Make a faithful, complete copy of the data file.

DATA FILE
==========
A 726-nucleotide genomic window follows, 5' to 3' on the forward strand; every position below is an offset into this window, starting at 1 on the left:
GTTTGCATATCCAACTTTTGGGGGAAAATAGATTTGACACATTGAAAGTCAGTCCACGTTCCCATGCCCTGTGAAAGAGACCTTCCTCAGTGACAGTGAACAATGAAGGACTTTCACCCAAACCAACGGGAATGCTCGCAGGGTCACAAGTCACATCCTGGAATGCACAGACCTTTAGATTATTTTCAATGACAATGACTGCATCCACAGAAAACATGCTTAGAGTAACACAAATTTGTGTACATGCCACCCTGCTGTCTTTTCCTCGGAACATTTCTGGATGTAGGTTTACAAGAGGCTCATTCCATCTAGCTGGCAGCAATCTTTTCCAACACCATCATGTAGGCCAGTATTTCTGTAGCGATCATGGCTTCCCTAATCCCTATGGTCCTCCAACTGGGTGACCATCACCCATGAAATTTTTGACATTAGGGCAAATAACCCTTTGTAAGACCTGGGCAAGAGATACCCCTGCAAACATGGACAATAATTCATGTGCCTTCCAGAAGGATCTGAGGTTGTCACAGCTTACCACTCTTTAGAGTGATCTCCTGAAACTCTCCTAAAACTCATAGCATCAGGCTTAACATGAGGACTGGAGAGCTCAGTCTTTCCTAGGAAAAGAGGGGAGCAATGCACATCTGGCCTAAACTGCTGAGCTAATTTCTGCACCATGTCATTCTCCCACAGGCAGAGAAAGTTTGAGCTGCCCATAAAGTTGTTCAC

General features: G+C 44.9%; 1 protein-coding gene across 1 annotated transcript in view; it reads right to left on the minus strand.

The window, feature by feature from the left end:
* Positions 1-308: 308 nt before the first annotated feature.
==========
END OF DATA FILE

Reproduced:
A 726-nucleotide genomic window follows, 5' to 3' on the forward strand; every position below is an offset into this window, starting at 1 on the left:
GTTTGCATATCCAACTTTTGGGGGAAAATAGATTTGACACATTGAAAGTCAGTCCACGTTCCCATGCCCTGTGAAAGAGACCTTCCTCAGTGACAGTGAACAATGAAGGACTTTCACCCAAACCAACGGGAATGCTCGCAGGGTCACAAGTCACATCCTGGAATGCACAGACCTTTAGATTATTTTCAATGACAATGACTGCATCCACAGAAAACATGCTTAGAGTAACACAAATTTGTGTACATGCCACCCTGCTGTCTTTTCCTCGGAACATTTCTGGATGTAGGTTTACAAGAGGCTCATTCCATCTAGCTGGCAGCAATCTTTTCCAACACCATCATGTAGGCCAGTATTTCTGTAGCGATCATGGCTTCCCTAATCCCTATGGTCCTCCAACTGGGTGACCATCACCCATGAAATTTTTGACATTAGGGCAAATAACCCTTTGTAAGACCTGGGCAAGAGATACCCCTGCAAACATGGACAATAATTCATGTGCCTTCCAGAAGGATCTGAGGTTGTCACAGCTTACCACTCTTTAGAGTGATCTCCTGAAACTCTCCTAAAACTCATAGCATCAGGCTTAACATGAGGACTGGAGAGCTCAGTCTTTCCTAGGAAAAGAGGGGAGCAATGCACATCTGGCCTAAACTGCTGAGCTAATTTCTGCACCATGTCATTCTCCCACAGGCAGAGAAAGTTTGAGCTGCCCATAAAGTTGTTCAC

General features: G+C 44.9%; 1 protein-coding gene across 1 annotated transcript in view; it reads right to left on the minus strand.

The window, feature by feature from the left end:
* Positions 1-308: 308 nt before the first annotated feature.